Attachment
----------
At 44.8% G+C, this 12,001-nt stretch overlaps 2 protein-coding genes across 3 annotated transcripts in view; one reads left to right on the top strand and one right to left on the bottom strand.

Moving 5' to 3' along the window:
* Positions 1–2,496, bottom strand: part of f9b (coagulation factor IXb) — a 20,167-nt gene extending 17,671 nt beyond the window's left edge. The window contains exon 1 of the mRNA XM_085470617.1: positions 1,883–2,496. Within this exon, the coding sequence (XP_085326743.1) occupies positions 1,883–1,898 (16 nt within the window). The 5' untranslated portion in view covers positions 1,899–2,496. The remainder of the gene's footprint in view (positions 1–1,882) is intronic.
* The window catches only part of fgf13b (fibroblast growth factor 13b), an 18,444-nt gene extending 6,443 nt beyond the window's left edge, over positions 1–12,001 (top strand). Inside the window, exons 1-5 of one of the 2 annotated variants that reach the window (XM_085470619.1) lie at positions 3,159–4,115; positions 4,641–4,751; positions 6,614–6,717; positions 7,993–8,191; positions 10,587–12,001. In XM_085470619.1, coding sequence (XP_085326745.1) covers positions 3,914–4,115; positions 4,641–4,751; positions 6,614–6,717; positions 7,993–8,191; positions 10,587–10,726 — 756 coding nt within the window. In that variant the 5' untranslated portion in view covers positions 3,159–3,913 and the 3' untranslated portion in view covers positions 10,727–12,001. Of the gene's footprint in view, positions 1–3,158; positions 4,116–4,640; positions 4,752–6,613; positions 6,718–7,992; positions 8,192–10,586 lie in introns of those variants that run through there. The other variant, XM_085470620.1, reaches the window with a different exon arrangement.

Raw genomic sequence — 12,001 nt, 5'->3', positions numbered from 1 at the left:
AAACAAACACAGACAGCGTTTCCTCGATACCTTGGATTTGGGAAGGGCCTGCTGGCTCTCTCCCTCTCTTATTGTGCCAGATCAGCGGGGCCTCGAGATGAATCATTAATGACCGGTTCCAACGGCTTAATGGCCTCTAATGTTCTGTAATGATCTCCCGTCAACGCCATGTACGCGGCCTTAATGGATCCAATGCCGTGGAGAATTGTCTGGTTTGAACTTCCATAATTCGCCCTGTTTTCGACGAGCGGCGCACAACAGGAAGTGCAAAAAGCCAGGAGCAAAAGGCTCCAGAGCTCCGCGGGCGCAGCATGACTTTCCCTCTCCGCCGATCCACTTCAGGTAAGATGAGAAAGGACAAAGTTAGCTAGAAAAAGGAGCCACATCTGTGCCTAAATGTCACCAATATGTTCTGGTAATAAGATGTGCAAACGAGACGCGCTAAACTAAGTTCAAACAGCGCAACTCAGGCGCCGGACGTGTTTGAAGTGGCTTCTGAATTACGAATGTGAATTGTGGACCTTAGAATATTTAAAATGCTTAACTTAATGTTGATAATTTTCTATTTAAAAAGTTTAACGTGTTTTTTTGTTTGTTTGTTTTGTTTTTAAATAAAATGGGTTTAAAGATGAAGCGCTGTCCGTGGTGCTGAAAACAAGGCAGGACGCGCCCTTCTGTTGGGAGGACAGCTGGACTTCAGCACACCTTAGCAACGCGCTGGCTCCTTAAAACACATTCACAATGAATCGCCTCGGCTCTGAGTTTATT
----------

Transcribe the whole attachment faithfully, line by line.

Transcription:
At 44.8% G+C, this 12,001-nt stretch overlaps 2 protein-coding genes across 3 annotated transcripts in view; one reads left to right on the top strand and one right to left on the bottom strand.

Moving 5' to 3' along the window:
* Positions 1–2,496, bottom strand: part of f9b (coagulation factor IXb) — a 20,167-nt gene extending 17,671 nt beyond the window's left edge. The window contains exon 1 of the mRNA XM_085470617.1: positions 1,883–2,496. Within this exon, the coding sequence (XP_085326743.1) occupies positions 1,883–1,898 (16 nt within the window). The 5' untranslated portion in view covers positions 1,899–2,496. The remainder of the gene's footprint in view (positions 1–1,882) is intronic.
* The window catches only part of fgf13b (fibroblast growth factor 13b), an 18,444-nt gene extending 6,443 nt beyond the window's left edge, over positions 1–12,001 (top strand). Inside the window, exons 1-5 of one of the 2 annotated variants that reach the window (XM_085470619.1) lie at positions 3,159–4,115; positions 4,641–4,751; positions 6,614–6,717; positions 7,993–8,191; positions 10,587–12,001. In XM_085470619.1, coding sequence (XP_085326745.1) covers positions 3,914–4,115; positions 4,641–4,751; positions 6,614–6,717; positions 7,993–8,191; positions 10,587–10,726 — 756 coding nt within the window. In that variant the 5' untranslated portion in view covers positions 3,159–3,913 and the 3' untranslated portion in view covers positions 10,727–12,001. Of the gene's footprint in view, positions 1–3,158; positions 4,116–4,640; positions 4,752–6,613; positions 6,718–7,992; positions 8,192–10,586 lie in introns of those variants that run through there. The other variant, XM_085470620.1, reaches the window with a different exon arrangement.

Raw genomic sequence — 12,001 nt, 5'->3', positions numbered from 1 at the left:
AAACAAACACAGACAGCGTTTCCTCGATACCTTGGATTTGGGAAGGGCCTGCTGGCTCTCTCCCTCTCTTATTGTGCCAGATCAGCGGGGCCTCGAGATGAATCATTAATGACCGGTTCCAACGGCTTAATGGCCTCTAATGTTCTGTAATGATCTCCCGTCAACGCCATGTACGCGGCCTTAATGGATCCAATGCCGTGGAGAATTGTCTGGTTTGAACTTCCATAATTCGCCCTGTTTTCGACGAGCGGCGCACAACAGGAAGTGCAAAAAGCCAGGAGCAAAAGGCTCCAGAGCTCCGCGGGCGCAGCATGACTTTCCCTCTCCGCCGATCCACTTCAGGTAAGATGAGAAAGGACAAAGTTAGCTAGAAAAAGGAGCCACATCTGTGCCTAAATGTCACCAATATGTTCTGGTAATAAGATGTGCAAACGAGACGCGCTAAACTAAGTTCAAACAGCGCAACTCAGGCGCCGGACGTGTTTGAAGTGGCTTCTGAATTACGAATGTGAATTGTGGACCTTAGAATATTTAAAATGCTTAACTTAATGTTGATAATTTTCTATTTAAAAAGTTTAACGTGTTTTTTTGTTTGTTTGTTTTGTTTTTAAATAAAATGGGTTTAAAGATGAAGCGCTGTCCGTGGTGCTGAAAACAAGGCAGGACGCGCCCTTCTGTTGGGAGGACAGCTGGACTTCAGCACACCTTAGCAACGCGCTGGCTCCTTAAAACACATTCACAATGAATCGCCTCGGCTCTGAGTTTATT